Inside the Watchfinder Service Centre
If you’ve ever had the chance to get a look inside a Swiss-made mechanical watch, you’ll know that it’s not the sort of thing you can just ‘have a go’ at tinkering with. The sophisticated micro-engineering of both the watch exterior and the movement inside requires the use of proper tools and manufacturer techniques in order to prevent damage to the watch’s delicate component parts. In the same way you wouldn’t want to take your car to a dicey garage, it just makes sense to have your watch serviced at a facility with the right credentials—which is why Watchfinder has invested so much time, money and expertise into its in-house service centre.
But Rome wasn’t built in a day. Watchfinder had been doing business for five years when, in 2007, the company opened a small, on-site servicing and refurbishment facility. With business booming and the number of watches being sold by the company increasing, the service centre was created in order to maintain the high level of quality Watchfinder had become known for. Only by taking its servicing in-house could the company ensure that every timepiece it sold was working to its best possible performance.
It all began with an investment in state-of-the-art machinery and a small team of dedicated watchmakers, who had learned their trade at leading brands like Rolex and Breitling; Watchfinder wanted only the very best. Inevitably, the facility grew to keep pace with the expanding business. To date, over £400,000 has been spent on equipping the manufacturer-certified service centre, including 15 brand-approved machines for polishing, graining, linishing, sandblasting, lapping and turning. It now sits over two floors, with separate dedicated teams for watchmaking, polishing and quality control.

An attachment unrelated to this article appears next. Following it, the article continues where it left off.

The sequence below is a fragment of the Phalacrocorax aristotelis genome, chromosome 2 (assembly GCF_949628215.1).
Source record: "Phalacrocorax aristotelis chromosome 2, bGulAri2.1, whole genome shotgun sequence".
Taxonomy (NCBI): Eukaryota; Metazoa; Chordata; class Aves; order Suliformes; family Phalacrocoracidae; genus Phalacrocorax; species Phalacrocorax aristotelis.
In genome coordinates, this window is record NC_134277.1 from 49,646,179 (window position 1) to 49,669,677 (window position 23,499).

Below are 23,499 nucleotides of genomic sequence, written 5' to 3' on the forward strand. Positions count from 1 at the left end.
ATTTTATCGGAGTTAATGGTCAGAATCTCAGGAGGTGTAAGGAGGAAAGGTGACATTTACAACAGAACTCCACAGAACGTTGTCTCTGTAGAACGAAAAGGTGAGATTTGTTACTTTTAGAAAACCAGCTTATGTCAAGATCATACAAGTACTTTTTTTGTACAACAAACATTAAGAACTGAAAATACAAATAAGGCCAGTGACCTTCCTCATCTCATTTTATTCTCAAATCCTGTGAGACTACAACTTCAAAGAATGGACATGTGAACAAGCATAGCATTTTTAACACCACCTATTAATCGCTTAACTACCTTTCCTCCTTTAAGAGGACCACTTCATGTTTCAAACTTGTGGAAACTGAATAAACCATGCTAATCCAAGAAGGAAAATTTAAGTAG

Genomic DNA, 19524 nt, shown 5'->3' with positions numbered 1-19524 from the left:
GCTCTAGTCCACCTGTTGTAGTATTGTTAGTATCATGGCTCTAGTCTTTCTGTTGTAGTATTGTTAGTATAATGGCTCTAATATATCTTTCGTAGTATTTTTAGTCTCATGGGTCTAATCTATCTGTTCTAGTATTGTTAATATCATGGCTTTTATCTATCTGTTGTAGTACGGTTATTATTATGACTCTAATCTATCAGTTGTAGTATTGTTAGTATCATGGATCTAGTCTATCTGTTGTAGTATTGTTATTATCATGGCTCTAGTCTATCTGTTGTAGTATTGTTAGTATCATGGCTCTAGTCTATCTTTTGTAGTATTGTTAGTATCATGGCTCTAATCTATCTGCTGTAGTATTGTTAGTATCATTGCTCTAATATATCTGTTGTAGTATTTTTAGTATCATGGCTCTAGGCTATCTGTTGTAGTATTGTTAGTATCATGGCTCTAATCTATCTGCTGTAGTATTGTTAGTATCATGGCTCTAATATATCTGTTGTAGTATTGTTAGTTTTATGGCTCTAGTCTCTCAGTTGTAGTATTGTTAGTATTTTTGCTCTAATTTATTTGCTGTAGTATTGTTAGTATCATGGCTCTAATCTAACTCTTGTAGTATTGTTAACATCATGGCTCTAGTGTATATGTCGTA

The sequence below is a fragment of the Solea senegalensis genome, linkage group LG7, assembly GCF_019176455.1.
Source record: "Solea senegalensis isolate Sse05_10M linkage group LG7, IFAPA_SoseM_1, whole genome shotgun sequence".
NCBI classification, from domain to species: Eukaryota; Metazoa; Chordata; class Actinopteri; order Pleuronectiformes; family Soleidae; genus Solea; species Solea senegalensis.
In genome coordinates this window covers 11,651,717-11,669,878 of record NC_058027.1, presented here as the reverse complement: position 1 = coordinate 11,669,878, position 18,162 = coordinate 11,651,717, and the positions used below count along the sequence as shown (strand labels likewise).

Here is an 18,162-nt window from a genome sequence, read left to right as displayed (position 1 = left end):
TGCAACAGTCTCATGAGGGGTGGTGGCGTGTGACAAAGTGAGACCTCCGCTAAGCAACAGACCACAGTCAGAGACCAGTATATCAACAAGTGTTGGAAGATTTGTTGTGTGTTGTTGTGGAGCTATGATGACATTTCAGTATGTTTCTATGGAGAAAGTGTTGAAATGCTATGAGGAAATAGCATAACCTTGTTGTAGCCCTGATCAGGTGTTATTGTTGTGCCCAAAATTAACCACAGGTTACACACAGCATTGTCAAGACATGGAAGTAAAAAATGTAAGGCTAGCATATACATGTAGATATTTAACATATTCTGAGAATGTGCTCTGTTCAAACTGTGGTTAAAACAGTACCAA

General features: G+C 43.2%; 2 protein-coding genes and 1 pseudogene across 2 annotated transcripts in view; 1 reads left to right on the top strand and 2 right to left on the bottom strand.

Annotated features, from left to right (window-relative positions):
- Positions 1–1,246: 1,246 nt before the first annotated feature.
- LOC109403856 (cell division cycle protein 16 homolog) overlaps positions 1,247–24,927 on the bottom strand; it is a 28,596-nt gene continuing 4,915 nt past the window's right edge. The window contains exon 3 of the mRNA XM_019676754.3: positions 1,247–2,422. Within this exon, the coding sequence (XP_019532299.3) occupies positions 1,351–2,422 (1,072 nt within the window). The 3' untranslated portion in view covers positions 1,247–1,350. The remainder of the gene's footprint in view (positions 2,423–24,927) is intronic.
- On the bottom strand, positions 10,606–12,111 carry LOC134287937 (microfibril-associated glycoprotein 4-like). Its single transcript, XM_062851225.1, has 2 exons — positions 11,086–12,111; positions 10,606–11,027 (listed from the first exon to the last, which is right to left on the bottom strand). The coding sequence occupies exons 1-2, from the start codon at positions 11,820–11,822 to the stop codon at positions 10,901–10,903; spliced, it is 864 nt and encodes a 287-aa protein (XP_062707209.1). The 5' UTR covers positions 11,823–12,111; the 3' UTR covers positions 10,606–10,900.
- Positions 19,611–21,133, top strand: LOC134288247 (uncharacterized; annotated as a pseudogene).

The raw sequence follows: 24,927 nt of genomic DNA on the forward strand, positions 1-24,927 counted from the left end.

Head Watchmaker Tony Williams leads a team of eight watchmakers, who have each been selected for their skill and experience. In order to meet the standards set by the manufacturers, Watchfinder watchmakers must undergo years of training—it takes two years, in fact, simply to learn a basic movement, each of which contains over 100 parts. There are hundreds of movements to learn, and every manufacturer has its own set of techniques—the watchmaker’s knowledge of which is assessed by brand representatives before they can earn accreditation.
Watchfinder’s 20 technicians are no less subject to exacting manufacturer standards, and must be fully trained in the correct techniques. Polishing isn’t as simple as buffing a watch to a high shine—there are a variety of finishes to learn for each different watch. Many timepieces require the use of several separate finishing machines, and each brand dictates a different set of procedures for achieving the right result; this step in the servicing process requires both skill and exceptional concentration.
Of course, no watch makes it to the Watchfinder website until it has been through stringent quality control testing. Pressure and timing machines, computer software and ultra sensitive microphones are used to test each watch’s accuracy, efficiency and condition, ensuring they are performing to as-new standards. Seven quality control inspectors also give every watch a thorough visual inspection under high magnification, before the timepiece is given a Watchfinder warranty and made available for sale.
This commitment to meeting brand standards is why the Watchfinder service centre is able to work under the names of brands like Omega, Panerai, IWC and Audemars Piguet—but that’s not the end of the story. Watchfinder’s vision for the future is to keep Swiss watchmaking alive and kicking in the 21st century, nurturing young watchmaking talent under the guidance of seasoned experts. The business was founded on a basis of genuine admiration for Swiss watches and watchmaking—and that’s why nothing but perfection will do at the service centre. When it comes to servicing a premium timepiece, sometimes it’s just better to leave it to the experts.